Posts belonging to Category Mosel-Saar-Ruwer



Wine Talk with the Ultimate Cognoscentus: Mr. David Russell

 

We have an exclusive interview with David Russell who is the Senior Wine Advisor at Woodland Hills Wine Company which is tBoW’s home store. A truncated set of questions and answers follow [ed. that means there are others on the shelf]. Suffice it to say David has wasted most of his life chasing a wine dream. Something with which tBoW and readers are familiar. There are worse things to pursue like going into politics. He has worked at prestigious wine shops along the Coastal Premium Wine Shop Trail which runs from Seattle thru Portland then the Bay Area to Santa Barbara, LA and Orange County. In case he looks familiar his personal tracks cover the Bay Area and Santa Barbara, and now Woodland Hills. There are maybe a dozen or so premium wine shops where one can count on great wine for a fair price sold by folks who know their shit. And away we go.

David wears glasses and is often fighting a chill.

1. tBoW: You are from SB and almost the right age. Did you riot in IV? DR: I’m definitely the right age, however I was in Hong Kong dodging the draft serving a Mormon mission (seriously!) when the really heavy shit went down in about 1970. Also I went to UC Berkeley, not UCSB (although most of my friends did go to UCSB and did participate in, uh, acts of civil disobedience.

2. tBoW: Spumante or prosecco? DR: I can tolerate a decent Prosecco. 

3. tBoW: what was the last wine you drank – not tasted – that was higher than 15%? DR: Though it doesn’t taste like it’s 15%, the 2014 Passopisciaro from Etna is labeled as such, and I definitely enjoyed it.

4. tBoW: Compare these wines for relative quality: Rochioli and Williams Selyem (Burt years). DR: I haven’t had nearly the experience with either that many have, but the W-S during the Burt years that I have tasted were not only frighteningly Burgundian, but I’d go even further and say that some were even Jayer-like.

5. tBoW: What Burg region would you recommend TODAY for value? What is your personal fave Burg region? Producers: choose Leroy/DRC vs, Armand Rousseau?

the wine that inspired this post was sold to us by David Russell!

DR: Probably the Côte Chalonnaise. Or Marsannay and/or Fixin. I likely have more favorite producers in the Côte de Nuits than in the Côte de Beaune, simply because the former is so much bigger and has so many more growers. I’d give DRC the nod over Leroy (though we’re splitting hairs here), as I’ve had more older bottles that truly delivered (’62 La Tâche being a case in point). Remember: Domaine Leroy has only been existence since 1988. As much as I adore Rousseau, it’s only their top three wines that really perform at the level they ought to; the Charmes-Chambertin, Mazy-Chambertin, and Clos de la Roche routinely under-deliver. There also other producers among the very elite: Louis-Michel Liger-Belair, Mugneret-Gibourg, Mugnier; Lafon, Raveneau, and Roulot in white.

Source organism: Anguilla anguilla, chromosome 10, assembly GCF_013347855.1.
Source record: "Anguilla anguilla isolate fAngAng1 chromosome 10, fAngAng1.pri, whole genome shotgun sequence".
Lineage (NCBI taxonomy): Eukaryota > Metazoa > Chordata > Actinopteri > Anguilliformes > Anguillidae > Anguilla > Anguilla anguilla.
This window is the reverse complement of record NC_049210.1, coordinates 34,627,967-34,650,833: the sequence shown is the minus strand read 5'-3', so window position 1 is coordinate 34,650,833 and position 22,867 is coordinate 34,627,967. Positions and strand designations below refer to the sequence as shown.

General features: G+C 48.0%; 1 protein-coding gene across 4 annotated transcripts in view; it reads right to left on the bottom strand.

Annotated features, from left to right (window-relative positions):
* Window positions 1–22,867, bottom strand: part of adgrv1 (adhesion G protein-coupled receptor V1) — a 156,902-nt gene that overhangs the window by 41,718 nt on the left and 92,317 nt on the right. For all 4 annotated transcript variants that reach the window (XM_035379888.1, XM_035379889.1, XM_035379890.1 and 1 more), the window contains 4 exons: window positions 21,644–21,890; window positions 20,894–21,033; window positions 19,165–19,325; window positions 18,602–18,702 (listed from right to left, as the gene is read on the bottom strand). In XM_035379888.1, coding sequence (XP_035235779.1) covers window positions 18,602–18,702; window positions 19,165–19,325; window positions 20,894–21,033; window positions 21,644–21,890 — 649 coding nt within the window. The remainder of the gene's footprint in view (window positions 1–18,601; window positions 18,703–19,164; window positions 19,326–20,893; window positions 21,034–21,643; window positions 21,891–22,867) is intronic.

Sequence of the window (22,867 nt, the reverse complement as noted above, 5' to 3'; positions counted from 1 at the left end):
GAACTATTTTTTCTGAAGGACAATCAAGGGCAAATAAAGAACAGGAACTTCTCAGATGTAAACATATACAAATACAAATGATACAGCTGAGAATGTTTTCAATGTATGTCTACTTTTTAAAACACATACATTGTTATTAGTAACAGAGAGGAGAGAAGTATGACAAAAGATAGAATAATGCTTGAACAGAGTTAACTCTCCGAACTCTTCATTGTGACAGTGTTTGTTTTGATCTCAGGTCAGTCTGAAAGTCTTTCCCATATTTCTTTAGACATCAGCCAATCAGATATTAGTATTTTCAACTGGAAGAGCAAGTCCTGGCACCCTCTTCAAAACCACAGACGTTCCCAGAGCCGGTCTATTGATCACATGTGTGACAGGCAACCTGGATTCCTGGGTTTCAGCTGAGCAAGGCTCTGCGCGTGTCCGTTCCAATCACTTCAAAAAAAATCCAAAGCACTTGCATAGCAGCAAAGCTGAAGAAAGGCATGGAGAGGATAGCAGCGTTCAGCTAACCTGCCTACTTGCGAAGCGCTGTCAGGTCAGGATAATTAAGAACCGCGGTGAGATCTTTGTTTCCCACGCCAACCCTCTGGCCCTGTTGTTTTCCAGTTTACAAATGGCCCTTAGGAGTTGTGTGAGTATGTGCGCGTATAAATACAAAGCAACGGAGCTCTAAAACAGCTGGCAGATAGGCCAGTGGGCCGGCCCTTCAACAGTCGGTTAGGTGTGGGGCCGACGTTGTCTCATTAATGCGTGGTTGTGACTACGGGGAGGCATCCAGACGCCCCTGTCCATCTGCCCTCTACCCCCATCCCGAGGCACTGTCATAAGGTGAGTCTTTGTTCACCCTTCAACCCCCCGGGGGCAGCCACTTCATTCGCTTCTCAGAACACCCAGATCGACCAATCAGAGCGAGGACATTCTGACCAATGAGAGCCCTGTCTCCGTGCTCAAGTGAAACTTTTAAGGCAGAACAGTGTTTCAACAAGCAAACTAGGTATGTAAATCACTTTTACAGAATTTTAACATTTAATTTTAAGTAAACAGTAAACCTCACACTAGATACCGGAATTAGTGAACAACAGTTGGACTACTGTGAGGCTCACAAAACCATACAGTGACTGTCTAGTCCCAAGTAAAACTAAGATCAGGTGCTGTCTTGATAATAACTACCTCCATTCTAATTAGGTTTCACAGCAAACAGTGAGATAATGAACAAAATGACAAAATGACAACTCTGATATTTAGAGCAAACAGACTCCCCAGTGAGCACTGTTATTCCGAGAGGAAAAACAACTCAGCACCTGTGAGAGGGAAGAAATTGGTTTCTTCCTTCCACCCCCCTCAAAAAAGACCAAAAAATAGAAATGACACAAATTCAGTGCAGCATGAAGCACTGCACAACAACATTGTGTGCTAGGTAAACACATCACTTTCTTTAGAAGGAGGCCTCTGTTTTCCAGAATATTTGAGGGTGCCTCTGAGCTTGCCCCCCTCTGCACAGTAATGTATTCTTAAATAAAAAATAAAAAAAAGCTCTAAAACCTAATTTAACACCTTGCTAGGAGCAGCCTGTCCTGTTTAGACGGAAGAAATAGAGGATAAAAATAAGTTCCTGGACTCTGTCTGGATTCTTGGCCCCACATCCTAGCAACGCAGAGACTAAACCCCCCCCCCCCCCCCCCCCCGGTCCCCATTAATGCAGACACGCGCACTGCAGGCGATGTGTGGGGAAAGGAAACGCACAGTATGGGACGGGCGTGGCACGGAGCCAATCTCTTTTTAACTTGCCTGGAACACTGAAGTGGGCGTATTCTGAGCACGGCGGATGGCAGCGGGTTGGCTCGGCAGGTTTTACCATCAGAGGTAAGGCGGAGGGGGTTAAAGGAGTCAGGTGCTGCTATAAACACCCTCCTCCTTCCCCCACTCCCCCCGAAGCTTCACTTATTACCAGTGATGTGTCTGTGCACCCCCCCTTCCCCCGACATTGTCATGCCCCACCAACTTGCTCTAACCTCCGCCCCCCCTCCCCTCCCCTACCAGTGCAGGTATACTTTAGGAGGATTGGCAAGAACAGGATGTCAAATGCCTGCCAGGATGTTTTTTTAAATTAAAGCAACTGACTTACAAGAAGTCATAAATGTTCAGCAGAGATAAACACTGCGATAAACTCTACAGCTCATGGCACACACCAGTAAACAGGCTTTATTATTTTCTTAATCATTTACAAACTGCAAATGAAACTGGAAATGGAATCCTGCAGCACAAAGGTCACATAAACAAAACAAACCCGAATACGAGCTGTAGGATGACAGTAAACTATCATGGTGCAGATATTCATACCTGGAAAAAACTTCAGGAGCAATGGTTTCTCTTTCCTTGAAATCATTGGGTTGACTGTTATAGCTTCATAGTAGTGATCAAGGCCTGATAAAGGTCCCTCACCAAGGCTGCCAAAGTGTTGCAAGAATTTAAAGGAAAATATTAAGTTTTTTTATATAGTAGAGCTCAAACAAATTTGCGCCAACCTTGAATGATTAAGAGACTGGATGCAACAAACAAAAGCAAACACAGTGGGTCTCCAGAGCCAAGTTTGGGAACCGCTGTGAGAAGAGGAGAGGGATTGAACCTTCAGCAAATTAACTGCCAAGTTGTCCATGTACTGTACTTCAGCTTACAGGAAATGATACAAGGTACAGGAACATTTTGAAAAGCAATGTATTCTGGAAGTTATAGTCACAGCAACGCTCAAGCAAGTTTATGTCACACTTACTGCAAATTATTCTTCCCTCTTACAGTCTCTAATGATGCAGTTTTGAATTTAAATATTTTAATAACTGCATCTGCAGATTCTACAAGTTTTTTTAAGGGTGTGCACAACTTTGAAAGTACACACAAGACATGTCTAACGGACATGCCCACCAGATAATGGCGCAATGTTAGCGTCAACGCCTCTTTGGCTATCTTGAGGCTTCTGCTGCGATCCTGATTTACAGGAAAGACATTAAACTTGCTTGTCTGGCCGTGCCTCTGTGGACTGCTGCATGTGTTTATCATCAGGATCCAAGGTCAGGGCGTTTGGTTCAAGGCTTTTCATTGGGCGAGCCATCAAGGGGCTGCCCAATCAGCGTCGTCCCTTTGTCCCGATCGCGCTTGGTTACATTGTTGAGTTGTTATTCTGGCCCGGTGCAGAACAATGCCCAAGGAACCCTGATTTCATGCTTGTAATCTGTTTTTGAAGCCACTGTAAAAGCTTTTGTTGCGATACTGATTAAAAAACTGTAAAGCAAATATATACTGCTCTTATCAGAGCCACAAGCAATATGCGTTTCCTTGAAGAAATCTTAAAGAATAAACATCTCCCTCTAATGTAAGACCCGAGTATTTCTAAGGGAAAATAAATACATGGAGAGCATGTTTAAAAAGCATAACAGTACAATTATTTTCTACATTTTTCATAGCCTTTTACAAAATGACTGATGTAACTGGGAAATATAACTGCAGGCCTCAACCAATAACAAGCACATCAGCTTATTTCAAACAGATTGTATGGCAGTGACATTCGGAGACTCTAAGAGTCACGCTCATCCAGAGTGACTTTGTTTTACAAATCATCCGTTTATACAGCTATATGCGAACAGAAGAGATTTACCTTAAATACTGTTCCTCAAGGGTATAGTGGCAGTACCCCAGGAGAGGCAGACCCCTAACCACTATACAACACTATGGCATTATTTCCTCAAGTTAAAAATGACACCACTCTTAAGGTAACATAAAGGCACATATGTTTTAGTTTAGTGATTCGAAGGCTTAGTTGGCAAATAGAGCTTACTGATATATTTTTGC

7. tBoW: How long have you known Marsanne is not south of Beaune? DR: But Marsanne is south of Beaune, unless you mean Marsannay.

8. tBoW: We support the Price/Quality ratio and NOT the 100 point system which is only 13 points. Is Shanken a prick? DR: He strikes me more a buffoon than a prick.

9. tBoW: Port or Sauternes? DR: Sauternes.

10. tBoW: Is Santa Barbara suitable for Pinot Noir? Didn’t Richard Sanford have it right (how to make SB Pinot) from the start? DR: Yes, although I think Santa Maria is undervalued and Sta. Rita Hills overrated. Richard Sanford may indeed have had it right, to a degree at least, but the most compelling SB pinots for me have come from Jim Clendenen (Au Bon Climat).

11. tBoW: Can Calif produce great wines? Does it? Who are SOME of the GREAT producers? DR: Yes. It does, at least it did…pre-Parker. Ridge Monte Bello is still great. But none of the Big Bucks Cult Cabs are even worthy of mention in the same sentence with ’68-’70 Heitz Martha’s, ’68 or ’70 BV Private Reserve, ’74 Conn Creek, etc.

12. tBoW: What is it about Lodi that makes it the most dependable and best growing region in CA. DR: Who says Lodi is the best growing region in CA? Certainly not I.

13. tBoW: What can u say about Riesling in less than 10 words? DR: Rivals pinot in its ability to express terroir.

Many many thanks to David for sharing some time with tBoW readers. When in Woodland Hills drop into Woodland Hills Wine Company. As you can see, if you love wine then you always end up at some point with Burgundy. Maus will tell you to hunt down white Rhones and KrisB will expound on Riesling values. IGTY will ask is this all you got? tBoW Jr wants to know what we are drinking tonight. We value winemakers like Jim Moore and wine retailers like David Russell. Christ. I’m getting moist eyes.

Here. Try some Ron Burgundy with your wine Burgundy…

Weird Wine Conversation Has Legs!!

When the going gets weird the weird turn pro.
Hunter S. Thompson

Target wins top award for selling the most uninteresting wines at the most attractive prices.

Target selling wine is weird to tBoW. The “word” weird looks wierd to me. There is a new kind of weird convo taking place in wine. tBoW is serving notice: “weird wines” is a hot topic. National Wine Day – May 25 – has come and went. We guess this “holiday” celebration online piece officially kicks off the 10 month long holiday season. Dotore is eating his liver!